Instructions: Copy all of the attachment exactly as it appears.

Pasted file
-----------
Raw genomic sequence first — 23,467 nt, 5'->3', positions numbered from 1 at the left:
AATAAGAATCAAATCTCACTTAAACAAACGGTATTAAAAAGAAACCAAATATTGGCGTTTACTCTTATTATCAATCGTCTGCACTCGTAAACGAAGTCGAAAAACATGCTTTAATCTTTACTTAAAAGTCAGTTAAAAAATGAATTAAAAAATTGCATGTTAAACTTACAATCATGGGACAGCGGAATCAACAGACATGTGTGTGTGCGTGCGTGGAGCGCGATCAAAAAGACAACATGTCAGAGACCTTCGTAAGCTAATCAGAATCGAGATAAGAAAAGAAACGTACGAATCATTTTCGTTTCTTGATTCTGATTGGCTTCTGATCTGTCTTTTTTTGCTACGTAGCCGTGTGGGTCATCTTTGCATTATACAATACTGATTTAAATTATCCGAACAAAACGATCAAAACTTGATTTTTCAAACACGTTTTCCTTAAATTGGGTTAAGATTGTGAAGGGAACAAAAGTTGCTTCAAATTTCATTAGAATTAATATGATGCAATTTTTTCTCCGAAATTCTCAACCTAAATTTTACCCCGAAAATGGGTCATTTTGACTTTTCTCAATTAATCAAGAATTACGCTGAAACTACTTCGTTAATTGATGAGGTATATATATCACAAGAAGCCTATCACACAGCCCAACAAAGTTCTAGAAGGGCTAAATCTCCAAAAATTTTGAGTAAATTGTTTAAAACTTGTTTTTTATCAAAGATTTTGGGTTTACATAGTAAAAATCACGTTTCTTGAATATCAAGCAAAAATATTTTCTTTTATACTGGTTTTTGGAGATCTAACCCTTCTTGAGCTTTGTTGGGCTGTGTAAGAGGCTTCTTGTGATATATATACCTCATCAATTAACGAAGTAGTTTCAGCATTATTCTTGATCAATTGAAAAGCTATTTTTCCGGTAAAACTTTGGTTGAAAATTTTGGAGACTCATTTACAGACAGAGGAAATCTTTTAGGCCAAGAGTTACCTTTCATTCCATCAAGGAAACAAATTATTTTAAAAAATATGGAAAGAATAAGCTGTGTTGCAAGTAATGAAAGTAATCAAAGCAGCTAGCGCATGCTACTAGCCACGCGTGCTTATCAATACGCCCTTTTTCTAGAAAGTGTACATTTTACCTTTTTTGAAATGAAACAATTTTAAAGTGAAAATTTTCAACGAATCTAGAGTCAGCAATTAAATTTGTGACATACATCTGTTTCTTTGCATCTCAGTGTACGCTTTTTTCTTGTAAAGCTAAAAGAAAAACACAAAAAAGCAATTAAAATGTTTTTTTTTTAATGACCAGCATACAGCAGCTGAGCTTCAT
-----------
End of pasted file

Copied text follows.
Raw genomic sequence first — 23,467 nt, 5'->3', positions numbered from 1 at the left:
AATAAGAATCAAATCTCACTTAAACAAACGGTATTAAAAAGAAACCAAATATTGGCGTTTACTCTTATTATCAATCGTCTGCACTCGTAAACGAAGTCGAAAAACATGCTTTAATCTTTACTTAAAAGTCAGTTAAAAAATGAATTAAAAAATTGCATGTTAAACTTACAATCATGGGACAGCGGAATCAACAGACATGTGTGTGTGCGTGCGTGGAGCGCGATCAAAAAGACAACATGTCAGAGACCTTCGTAAGCTAATCAGAATCGAGATAAGAAAAGAAACGTACGAATCATTTTCGTTTCTTGATTCTGATTGGCTTCTGATCTGTCTTTTTTTGCTACGTAGCCGTGTGGGTCATCTTTGCATTATACAATACTGATTTAAATTATCCGAACAAAACGATCAAAACTTGATTTTTCAAACACGTTTTCCTTAAATTGGGTTAAGATTGTGAAGGGAACAAAAGTTGCTTCAAATTTCATTAGAATTAATATGATGCAATTTTTTCTCCGAAATTCTCAACCTAAATTTTACCCCGAAAATGGGTCATTTTGACTTTTCTCAATTAATCAAGAATTACGCTGAAACTACTTCGTTAATTGATGAGGTATATATATCACAAGAAGCCTATCACACAGCCCAACAAAGTTCTAGAAGGGCTAAATCTCCAAAAATTTTGAGTAAATTGTTTAAAACTTGTTTTTTATCAAAGATTTTGGGTTTACATAGTAAAAATCACGTTTCTTGAATATCAAGCAAAAATATTTTCTTTTATACTGGTTTTTGGAGATCTAACCCTTCTTGAGCTTTGTTGGGCTGTGTAAGAGGCTTCTTGTGATATATATACCTCATCAATTAACGAAGTAGTTTCAGCATTATTCTTGATCAATTGAAAAGCTATTTTTCCGGTAAAACTTTGGTTGAAAATTTTGGAGACTCATTTACAGACAGAGGAAATCTTTTAGGCCAAGAGTTACCTTTCATTCCATCAAGGAAACAAATTATTTTAAAAAATATGGAAAGAATAAGCTGTGTTGCAAGTAATGAAAGTAATCAAAGCAGCTAGCGCATGCTACTAGCCACGCGTGCTTATCAATACGCCCTTTTTCTAGAAAGTGTACATTTTACCTTTTTTGAAATGAAACAATTTTAAAGTGAAAATTTTCAACGAATCTAGAGTCAGCAATTAAATTTGTGACATACATCTGTTTCTTTGCATCTCAGTGTACGCTTTTTTCTTGTAAAGCTAAAAGAAAAACACAAAAAAGCAATTAAAATGTTTTTTTTTTAATGACCAGCATACAGCAGCTGAGCTTCAT